ROSE MUTISO: I really do identify strongly as a scientist, and as an engineer. And even now, as I walk among policy people, I continue to kind of hold that identity close to my heart. Day to day, I think that my scientific training sharpened, I think an instinct that was already there, but really honed in my very structured way of thinking. So I think, I think in a very structured way and kind of almost apply like the scientific approach to thinking about everything and even like really messy kind of policy work. I’m always trying to break down complex problems into their constituent parts. Trying to really, really, really simplify and understand a really, really, really simple iteration of the big picture problem, like really kind devise, the simplest, most model subset of a messy problem. And then once I understand that, I start to build back the, like, messy picture from there. And so I think that’s like a very kind of classic scientific way of thinking. And so I think I really have carried that away for me and then it, it, it really, it’s a helpful way for me to think about complex issues. Otherwise, it’s just so overwhelming and I think I can get really lost. I really like to understand things deeply and again, these are kind of pluses and minuses. I always think I’d be a terrible journalist. I can’t work to a deadline like that because I like to understand things deeply, and that’s, I think, a part of my scientific background that I’ve really carried with me and for the most part in my work it’s an asset. But, you know, I’m also learning a bit more by working in a policy space. I’m not in this kind of academic space where I’m thinking, thinking, thinking. And so I try to find the balance. But it is, I do like that I’m a deeply thinking person, and I’m kind of deploying that in a different way.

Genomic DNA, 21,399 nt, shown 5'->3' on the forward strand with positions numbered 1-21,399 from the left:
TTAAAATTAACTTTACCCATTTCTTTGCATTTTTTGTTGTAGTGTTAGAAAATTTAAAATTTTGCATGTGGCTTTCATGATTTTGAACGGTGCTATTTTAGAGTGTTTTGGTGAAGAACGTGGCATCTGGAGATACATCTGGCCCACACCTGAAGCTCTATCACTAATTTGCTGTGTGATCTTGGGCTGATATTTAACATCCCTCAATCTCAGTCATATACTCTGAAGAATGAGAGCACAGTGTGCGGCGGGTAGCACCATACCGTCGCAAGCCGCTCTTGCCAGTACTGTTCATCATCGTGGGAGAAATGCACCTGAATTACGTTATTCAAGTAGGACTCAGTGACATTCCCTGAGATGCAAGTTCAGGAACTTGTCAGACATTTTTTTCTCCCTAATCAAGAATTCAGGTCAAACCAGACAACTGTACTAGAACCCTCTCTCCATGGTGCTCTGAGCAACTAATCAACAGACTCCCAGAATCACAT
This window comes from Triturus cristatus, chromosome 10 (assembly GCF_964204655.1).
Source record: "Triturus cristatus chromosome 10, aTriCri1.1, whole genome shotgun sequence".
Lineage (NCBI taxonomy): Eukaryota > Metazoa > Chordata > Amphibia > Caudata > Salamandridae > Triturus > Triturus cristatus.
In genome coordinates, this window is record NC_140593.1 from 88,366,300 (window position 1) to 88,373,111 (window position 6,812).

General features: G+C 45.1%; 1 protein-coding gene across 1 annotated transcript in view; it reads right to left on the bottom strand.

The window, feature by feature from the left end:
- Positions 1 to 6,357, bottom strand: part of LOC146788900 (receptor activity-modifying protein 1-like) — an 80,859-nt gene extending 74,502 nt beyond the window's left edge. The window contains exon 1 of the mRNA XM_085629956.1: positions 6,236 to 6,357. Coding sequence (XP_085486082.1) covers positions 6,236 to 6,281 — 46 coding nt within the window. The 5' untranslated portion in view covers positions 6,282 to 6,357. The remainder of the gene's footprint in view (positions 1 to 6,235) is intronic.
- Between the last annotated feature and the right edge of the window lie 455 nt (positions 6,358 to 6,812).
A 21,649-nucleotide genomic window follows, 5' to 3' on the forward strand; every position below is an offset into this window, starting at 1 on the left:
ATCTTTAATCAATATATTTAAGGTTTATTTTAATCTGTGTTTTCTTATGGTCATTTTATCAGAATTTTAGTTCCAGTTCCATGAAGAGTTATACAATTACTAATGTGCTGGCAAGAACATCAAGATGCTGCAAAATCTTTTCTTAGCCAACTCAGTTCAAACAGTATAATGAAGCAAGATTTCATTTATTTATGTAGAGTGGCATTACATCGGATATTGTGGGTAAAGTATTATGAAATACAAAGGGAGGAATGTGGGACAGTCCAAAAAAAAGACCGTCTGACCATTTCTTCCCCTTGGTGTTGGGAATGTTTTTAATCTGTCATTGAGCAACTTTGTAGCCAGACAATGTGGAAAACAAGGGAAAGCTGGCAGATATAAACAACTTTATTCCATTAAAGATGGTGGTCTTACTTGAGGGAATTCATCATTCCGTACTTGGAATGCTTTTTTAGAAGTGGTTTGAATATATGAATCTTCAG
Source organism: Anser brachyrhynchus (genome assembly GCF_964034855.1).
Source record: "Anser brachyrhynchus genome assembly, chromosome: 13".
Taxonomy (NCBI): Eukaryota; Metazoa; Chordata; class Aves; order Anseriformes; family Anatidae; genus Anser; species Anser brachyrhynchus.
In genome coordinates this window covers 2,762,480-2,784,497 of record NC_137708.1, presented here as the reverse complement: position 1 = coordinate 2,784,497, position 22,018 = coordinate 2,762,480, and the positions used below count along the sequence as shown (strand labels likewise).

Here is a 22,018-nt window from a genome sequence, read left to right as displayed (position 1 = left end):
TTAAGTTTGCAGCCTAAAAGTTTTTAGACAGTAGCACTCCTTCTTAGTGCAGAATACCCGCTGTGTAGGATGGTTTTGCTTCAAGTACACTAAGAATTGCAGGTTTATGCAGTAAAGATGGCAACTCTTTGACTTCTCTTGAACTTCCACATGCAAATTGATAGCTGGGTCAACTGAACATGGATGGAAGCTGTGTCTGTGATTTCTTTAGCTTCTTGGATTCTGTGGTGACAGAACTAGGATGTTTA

KATIE AUTH: Yeah, I was gonna say, I think one of my favorite things about working with you is that, Rose kind of disappears for like a week at a time, and she’s just going down like a thousand rabbit holes. And I think when I first started working with Rose, I was like, uh oh, this is making me nervous. Like, where’s Rose? But then she’ll, she’ll come back to the surface and she’ll have like, figured it all out. Um, and so it’s just this amazing process of,